Benadryl Recall May Prompt Look for Natural Alternatives
The latest J&J recall of over-the-counter medications for children includes about 4 million packages of Children’s Benadryl® Allergy Fastmelt cherry and grape flavored tablets, a recall that once again sends parents to their medicine cabinets to discard more products. The recall may also prompt some parents to look for natural alternatives to Benadryl and other allergy medications for their children.
Benadryl is not the only way to treat children’s allergies
If your child suffers with allergy symptoms such as itchy, watery eyes, nasal discharge, sneezing, and stuffy nose due to hay fever or other upper respiratory allergies, over-the-counter pharmaceutical products such as Benadryl are one choice for treatment. Many of these products, however, are not recommended for children younger than six years old, typically have undesirable side effects, and frequently contain artificial colors and flavorings.
Some natural alternatives, including nutrients and herbal remedies, may be appropriate for treating children who suffer with allergies. However, parents should note that like pharmaceutical products, many natural remedies can be potent and may not be entirely without side effects themselves.
That said, there are safe, effective natural antihistamines on the market for children’s allergies. Antihistamines block the chemical histamine, which is the cause of allergic reactions.
Stinging nettle (Urtica dioica) has been shown in human studies to reduce sneezing and itching in people who have hay fever. Numerous combination formulas are available to treat allergies and colds in children, as well as the herbal remedy alone. Parents should check with a knowledgeable healthcare provider to determine the most appropriate dose for their child.
Stinging nettle is generally considered to be safe when used as directly. Side effects are infrequent and may include mild stomach upset or fluid retention.
Another natural antihistamine is vitamin C, which has immune-boosting effects. Chewable vitamin C tablets are an easy way to convince children to take the supplement. To maximize the vitamin’s effectiveness, children should take divided doses throughout the day. Although vitamin C is safe even at high doses, it can cause loose bowels in some people, so check with your doctor before deciding on the dose.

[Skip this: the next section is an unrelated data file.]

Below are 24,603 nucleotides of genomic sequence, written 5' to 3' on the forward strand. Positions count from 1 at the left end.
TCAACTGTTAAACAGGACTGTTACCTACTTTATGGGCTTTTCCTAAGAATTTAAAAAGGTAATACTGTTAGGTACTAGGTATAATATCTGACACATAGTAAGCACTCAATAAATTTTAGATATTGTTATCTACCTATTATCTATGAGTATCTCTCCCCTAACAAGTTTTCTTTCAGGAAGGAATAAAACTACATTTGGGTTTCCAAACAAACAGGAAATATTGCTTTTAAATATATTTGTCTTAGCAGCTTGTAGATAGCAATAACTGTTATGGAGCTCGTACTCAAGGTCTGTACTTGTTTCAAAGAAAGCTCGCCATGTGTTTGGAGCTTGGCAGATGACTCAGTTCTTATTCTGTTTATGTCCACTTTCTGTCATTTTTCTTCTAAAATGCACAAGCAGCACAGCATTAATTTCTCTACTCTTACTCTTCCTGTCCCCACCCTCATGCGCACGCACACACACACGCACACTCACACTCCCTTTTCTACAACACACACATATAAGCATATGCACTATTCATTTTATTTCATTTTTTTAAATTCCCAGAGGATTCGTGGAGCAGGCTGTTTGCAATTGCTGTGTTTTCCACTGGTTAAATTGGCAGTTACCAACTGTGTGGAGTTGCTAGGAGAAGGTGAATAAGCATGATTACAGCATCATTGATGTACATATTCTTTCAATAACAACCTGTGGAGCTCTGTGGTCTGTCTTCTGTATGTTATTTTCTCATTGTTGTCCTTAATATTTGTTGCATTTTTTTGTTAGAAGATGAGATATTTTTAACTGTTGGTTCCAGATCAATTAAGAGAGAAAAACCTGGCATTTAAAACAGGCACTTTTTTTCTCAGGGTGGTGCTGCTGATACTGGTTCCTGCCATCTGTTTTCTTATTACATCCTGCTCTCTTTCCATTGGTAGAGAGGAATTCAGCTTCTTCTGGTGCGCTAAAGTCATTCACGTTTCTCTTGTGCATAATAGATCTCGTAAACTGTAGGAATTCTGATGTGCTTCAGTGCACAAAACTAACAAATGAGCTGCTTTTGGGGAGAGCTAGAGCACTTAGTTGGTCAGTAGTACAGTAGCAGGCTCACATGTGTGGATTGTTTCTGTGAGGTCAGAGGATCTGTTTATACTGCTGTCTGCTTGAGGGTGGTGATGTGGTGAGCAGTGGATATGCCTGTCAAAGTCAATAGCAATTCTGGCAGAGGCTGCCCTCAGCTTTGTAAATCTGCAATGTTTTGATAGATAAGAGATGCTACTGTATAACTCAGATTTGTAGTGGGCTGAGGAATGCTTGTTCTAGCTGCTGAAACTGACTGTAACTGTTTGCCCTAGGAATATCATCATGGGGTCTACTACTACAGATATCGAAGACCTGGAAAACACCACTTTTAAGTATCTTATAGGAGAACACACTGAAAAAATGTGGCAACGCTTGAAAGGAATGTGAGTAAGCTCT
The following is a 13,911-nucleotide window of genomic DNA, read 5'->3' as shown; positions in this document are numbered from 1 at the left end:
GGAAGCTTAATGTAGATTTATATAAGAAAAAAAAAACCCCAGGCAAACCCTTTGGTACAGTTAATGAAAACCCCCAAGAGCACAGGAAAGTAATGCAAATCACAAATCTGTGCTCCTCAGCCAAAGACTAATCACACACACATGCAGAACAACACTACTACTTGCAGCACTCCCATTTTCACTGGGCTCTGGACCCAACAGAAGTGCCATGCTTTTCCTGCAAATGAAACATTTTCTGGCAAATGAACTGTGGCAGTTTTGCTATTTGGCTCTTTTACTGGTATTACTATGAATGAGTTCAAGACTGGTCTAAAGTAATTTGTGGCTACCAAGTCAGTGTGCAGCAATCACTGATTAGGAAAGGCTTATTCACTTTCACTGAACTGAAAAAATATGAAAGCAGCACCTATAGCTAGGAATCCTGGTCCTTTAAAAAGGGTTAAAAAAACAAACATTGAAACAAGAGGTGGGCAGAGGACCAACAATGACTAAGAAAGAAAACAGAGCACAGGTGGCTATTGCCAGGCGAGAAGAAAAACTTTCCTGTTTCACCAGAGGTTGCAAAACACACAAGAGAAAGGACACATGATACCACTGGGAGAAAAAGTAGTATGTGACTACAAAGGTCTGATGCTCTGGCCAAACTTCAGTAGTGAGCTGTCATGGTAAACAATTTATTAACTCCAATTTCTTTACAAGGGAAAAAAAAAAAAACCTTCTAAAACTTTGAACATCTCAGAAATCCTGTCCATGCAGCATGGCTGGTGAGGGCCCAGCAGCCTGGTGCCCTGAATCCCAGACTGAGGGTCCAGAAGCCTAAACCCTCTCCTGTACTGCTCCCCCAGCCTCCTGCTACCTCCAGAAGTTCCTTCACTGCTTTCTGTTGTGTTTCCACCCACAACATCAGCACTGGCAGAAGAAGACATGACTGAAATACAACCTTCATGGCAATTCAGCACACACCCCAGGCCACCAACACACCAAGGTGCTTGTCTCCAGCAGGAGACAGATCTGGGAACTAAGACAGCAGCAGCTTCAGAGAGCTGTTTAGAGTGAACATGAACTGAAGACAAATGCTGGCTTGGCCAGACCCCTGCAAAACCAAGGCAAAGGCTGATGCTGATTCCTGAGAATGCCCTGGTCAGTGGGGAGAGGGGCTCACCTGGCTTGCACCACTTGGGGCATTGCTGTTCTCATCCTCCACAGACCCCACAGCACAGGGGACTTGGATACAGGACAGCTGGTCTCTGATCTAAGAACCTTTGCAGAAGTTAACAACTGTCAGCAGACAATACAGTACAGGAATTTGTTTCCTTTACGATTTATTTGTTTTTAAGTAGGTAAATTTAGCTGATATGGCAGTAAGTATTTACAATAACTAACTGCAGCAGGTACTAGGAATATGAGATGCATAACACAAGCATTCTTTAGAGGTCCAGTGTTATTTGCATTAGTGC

Quercetin is a natural antihistamine and also has anti-inflammatory properties, which help with a stuffy nose. This nutrient works well when taken along with vitamin C, which boosts the antihistamine effect. Combination products are available.
Herbal products that contain Echinacea can enhance the immune system and alleviate symptoms of allergies, cold, and flu. Garlic juice taken twice a day for up to seven days can reduce hay fever symptoms. Many children are not fond of this remedy, so parents may need to disguise it in food, if possible.
Chamomile may reduce the severity of allergic reactions and lower inflammation in the lungs. Children who are allergic to ragweed or other plants in the ragweed family should not use chamomile.
When parents are faced with the recall of children’s allergy products such as Benadryl Allergy Fastmelt Tablets or the July 2010 recall of Bendryl® Allergy Ultratab tablets, they do not always know where to turn for options. Natural alternatives such as nutrients and herbal remedies are possibilities to explore with healthcare providers.
McNeil Product Recall
University of Maryland Medical Center